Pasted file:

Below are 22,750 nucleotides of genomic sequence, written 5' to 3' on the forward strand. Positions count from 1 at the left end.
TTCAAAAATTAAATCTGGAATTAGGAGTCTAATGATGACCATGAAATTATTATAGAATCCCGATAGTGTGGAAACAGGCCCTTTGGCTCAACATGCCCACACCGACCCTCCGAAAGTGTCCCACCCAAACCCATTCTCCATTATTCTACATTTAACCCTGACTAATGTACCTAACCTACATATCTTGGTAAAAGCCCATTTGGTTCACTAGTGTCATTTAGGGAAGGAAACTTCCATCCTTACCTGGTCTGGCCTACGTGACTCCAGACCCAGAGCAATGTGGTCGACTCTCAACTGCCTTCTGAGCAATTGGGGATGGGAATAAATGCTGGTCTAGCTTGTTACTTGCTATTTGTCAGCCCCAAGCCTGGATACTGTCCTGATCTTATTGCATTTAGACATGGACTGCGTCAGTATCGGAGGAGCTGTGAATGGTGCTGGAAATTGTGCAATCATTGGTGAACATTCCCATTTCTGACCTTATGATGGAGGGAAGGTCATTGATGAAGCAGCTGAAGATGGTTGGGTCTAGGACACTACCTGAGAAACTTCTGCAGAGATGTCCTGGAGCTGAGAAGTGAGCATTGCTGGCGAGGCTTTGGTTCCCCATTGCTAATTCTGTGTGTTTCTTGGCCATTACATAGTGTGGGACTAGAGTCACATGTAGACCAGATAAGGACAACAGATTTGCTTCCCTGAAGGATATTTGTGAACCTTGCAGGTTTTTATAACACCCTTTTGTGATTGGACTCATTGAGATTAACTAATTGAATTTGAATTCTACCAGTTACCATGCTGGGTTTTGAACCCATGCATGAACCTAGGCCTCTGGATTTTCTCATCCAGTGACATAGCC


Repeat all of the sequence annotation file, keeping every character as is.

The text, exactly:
Below are 22,750 nucleotides of genomic sequence, written 5' to 3' on the forward strand. Positions count from 1 at the left end.
TTCAAAAATTAAATCTGGAATTAGGAGTCTAATGATGACCATGAAATTATTATAGAATCCCGATAGTGTGGAAACAGGCCCTTTGGCTCAACATGCCCACACCGACCCTCCGAAAGTGTCCCACCCAAACCCATTCTCCATTATTCTACATTTAACCCTGACTAATGTACCTAACCTACATATCTTGGTAAAAGCCCATTTGGTTCACTAGTGTCATTTAGGGAAGGAAACTTCCATCCTTACCTGGTCTGGCCTACGTGACTCCAGACCCAGAGCAATGTGGTCGACTCTCAACTGCCTTCTGAGCAATTGGGGATGGGAATAAATGCTGGTCTAGCTTGTTACTTGCTATTTGTCAGCCCCAAGCCTGGATACTGTCCTGATCTTATTGCATTTAGACATGGACTGCGTCAGTATCGGAGGAGCTGTGAATGGTGCTGGAAATTGTGCAATCATTGGTGAACATTCCCATTTCTGACCTTATGATGGAGGGAAGGTCATTGATGAAGCAGCTGAAGATGGTTGGGTCTAGGACACTACCTGAGAAACTTCTGCAGAGATGTCCTGGAGCTGAGAAGTGAGCATTGCTGGCGAGGCTTTGGTTCCCCATTGCTAATTCTGTGTGTTTCTTGGCCATTACATAGTGTGGGACTAGAGTCACATGTAGACCAGATAAGGACAACAGATTTGCTTCCCTGAAGGATATTTGTGAACCTTGCAGGTTTTTATAACACCCTTTTGTGATTGGACTCATTGAGATTAACTAATTGAATTTGAATTCTACCAGTTACCATGCTGGGTTTTGAACCCATGCATGAACCTAGGCCTCTGGATTTTCTCATCCAGTGACATAGCC